A traveller am I.
I walk many paths as about my business I go.
I know nothing of the city life,
apart from that which I have seen.
Saw that day I walked into THE city.
Soldiers were everywhere,
bleary eyes and hazy minds trying to keep watch.
I was stopped.
Hauled from my path I was put under a cross.
A pack-horse I became as I followed that man up the hill.
He that I did not know,
but he that has changed my life.
Relived of my load I stood around.
I was now free, he was not, affixed to his end.
No hate he had, only love was in his heart.
He forgave his executioners.
Surely he was no criminal?
The temple leaders ow joined in this macabre show.
The falseness and vanity of their clothes and words
were stripped by the love of him they jeered at.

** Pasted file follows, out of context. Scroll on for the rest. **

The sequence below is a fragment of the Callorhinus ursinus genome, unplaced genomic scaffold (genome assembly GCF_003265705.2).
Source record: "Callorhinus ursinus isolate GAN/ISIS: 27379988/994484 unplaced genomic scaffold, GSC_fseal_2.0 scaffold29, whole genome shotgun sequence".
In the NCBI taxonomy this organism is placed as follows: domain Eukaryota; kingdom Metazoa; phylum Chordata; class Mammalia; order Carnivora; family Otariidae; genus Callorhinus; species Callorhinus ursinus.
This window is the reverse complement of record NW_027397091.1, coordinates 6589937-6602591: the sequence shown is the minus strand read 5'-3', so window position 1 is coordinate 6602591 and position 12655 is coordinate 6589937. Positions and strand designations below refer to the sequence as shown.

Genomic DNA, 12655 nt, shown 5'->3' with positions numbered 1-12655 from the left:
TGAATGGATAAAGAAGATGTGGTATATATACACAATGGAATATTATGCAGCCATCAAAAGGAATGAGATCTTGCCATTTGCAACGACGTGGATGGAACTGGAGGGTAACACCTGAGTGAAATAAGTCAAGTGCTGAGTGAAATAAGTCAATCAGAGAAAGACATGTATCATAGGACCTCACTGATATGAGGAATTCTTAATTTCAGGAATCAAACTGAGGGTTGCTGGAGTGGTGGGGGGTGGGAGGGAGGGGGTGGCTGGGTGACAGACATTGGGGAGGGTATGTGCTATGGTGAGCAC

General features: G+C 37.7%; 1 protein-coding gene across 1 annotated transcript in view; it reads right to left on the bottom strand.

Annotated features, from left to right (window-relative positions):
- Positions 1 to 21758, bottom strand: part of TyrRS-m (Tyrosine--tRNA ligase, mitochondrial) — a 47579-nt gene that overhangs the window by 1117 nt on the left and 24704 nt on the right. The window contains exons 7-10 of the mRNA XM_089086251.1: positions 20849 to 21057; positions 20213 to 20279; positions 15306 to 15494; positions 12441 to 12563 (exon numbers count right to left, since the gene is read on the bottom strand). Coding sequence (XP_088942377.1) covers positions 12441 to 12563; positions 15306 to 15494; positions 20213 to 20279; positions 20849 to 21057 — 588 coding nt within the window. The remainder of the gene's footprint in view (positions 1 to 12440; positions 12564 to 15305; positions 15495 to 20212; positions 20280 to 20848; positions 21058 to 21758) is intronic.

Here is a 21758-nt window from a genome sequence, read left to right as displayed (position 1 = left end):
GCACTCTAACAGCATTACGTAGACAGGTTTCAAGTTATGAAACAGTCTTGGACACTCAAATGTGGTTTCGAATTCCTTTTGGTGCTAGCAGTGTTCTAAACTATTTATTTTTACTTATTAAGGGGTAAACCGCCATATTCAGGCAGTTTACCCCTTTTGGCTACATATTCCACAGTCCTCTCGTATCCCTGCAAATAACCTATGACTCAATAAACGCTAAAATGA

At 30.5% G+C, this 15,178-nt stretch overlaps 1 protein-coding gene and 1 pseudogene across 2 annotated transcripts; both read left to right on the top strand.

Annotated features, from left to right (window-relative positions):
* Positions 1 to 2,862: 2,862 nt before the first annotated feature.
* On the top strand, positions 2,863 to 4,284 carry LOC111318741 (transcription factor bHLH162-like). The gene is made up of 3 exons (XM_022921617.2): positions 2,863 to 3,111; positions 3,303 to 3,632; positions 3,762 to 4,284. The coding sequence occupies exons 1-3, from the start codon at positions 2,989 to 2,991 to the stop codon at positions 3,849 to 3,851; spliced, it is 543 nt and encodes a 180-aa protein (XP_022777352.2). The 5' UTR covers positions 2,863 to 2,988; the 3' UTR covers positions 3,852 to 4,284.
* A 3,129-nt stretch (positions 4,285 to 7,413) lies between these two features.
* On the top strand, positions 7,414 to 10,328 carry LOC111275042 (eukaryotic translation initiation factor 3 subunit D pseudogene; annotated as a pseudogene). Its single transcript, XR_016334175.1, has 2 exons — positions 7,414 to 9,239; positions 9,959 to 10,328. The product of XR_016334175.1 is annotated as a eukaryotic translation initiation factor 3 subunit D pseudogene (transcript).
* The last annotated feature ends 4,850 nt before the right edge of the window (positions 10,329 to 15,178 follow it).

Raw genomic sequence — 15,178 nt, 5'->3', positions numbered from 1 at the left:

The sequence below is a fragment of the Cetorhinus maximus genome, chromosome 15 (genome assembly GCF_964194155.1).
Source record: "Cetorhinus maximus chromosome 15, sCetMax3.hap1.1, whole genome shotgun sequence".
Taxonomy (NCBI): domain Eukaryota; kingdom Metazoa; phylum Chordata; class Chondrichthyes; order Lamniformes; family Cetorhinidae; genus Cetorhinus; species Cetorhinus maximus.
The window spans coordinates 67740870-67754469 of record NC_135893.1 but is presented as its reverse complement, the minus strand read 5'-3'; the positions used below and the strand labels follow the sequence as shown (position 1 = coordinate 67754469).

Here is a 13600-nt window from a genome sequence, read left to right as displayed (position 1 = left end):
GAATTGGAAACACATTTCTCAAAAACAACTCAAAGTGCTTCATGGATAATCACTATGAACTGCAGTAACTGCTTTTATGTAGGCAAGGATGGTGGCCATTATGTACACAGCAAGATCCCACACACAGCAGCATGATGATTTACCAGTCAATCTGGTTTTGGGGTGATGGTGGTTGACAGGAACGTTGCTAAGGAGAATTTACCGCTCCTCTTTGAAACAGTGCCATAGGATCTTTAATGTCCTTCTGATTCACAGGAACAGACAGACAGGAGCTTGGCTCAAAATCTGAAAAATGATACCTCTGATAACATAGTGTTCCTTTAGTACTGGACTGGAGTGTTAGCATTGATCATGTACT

They were really jeering at themselves,
for they were the ones who were really dead.
Many people walked past, hurling the scraps of
their shattered illusions and smashed dreams
as insults. Sling-shot stings as he hung there.
He had come in peace,
why blame him for their own blindness?
All the stones did not come up from the ground.
A last word of selfishness, panic was yelled
from one of the true offenders.
The other realised and entered through the gate
all the others had failed to open.
He let go of this world.
And his spirit.
The Roman officer looked at his rabble and hung his head.
With true knowing he saw what his men had done.
Gambling over the spoils of crime.
Gambling with their lives.
His gambling had ended.
For he had reached the end of his game of chance.
A poem looking at the crucifixion from the point of view of the stranger dragged out from the crowd to carry Jesus’ cross.